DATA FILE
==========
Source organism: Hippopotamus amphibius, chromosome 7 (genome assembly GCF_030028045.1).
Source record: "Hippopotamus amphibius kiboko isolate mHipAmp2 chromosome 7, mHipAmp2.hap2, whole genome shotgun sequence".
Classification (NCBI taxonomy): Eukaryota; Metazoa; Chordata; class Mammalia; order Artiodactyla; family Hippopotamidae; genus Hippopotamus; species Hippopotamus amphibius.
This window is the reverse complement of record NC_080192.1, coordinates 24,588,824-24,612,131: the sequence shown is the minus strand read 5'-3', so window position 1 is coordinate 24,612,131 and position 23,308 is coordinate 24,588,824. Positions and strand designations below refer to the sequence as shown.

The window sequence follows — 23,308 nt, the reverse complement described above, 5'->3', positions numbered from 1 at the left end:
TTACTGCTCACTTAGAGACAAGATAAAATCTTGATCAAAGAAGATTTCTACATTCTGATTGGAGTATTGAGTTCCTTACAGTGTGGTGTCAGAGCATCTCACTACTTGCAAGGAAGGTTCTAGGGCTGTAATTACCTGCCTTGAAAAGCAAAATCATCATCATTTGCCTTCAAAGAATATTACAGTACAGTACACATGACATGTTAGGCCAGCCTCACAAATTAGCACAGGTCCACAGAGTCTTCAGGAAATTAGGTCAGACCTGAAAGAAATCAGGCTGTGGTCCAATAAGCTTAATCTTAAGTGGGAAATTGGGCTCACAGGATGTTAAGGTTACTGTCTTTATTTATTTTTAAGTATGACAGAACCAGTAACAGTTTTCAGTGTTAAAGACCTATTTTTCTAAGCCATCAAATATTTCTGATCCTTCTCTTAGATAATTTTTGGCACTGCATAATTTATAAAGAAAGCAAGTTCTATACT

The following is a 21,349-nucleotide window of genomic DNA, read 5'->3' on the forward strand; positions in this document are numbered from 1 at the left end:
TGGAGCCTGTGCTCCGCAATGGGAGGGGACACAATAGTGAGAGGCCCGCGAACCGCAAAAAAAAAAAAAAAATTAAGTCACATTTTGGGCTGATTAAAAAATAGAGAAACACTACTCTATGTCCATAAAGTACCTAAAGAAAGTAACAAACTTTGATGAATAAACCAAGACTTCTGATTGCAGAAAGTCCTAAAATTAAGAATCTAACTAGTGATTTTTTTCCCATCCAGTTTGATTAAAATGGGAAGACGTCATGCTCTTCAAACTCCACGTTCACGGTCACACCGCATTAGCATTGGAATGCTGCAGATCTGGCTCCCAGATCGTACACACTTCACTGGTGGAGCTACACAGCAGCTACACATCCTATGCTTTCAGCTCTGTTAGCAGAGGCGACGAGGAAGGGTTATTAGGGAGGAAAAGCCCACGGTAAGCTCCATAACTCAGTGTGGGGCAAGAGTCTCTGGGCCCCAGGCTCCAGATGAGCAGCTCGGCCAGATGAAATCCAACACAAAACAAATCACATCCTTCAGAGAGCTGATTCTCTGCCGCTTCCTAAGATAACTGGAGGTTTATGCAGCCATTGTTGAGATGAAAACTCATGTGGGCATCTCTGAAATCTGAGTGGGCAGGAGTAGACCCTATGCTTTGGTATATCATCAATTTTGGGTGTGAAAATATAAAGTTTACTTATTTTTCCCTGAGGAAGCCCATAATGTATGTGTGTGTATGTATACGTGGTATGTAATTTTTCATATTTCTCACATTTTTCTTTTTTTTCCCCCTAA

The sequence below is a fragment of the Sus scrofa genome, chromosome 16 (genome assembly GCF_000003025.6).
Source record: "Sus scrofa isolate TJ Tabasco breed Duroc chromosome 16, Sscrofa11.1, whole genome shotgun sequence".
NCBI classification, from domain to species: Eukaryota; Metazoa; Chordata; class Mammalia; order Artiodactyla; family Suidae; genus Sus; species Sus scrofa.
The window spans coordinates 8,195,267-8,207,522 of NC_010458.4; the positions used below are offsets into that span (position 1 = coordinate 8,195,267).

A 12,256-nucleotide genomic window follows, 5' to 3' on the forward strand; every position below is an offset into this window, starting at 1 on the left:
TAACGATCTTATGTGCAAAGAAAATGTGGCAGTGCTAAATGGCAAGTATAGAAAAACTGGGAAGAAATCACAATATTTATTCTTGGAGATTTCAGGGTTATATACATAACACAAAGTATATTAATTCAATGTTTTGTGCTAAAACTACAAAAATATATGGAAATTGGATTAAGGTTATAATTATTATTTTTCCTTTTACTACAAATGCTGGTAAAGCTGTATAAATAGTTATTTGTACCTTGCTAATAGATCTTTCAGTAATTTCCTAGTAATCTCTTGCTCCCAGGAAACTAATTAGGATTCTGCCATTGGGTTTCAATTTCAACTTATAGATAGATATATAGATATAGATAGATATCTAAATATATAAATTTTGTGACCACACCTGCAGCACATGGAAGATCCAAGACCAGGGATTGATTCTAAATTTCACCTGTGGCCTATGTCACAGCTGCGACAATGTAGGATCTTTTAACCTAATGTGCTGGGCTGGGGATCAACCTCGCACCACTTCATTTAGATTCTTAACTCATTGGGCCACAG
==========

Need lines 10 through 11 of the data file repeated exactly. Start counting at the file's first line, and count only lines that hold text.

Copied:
Source record: "Sus scrofa isolate TJ Tabasco breed Duroc chromosome 16, Sscrofa11.1, whole genome shotgun sequence".
NCBI classification, from domain to species: Eukaryota; Metazoa; Chordata; class Mammalia; order Artiodactyla; family Suidae; genus Sus; species Sus scrofa.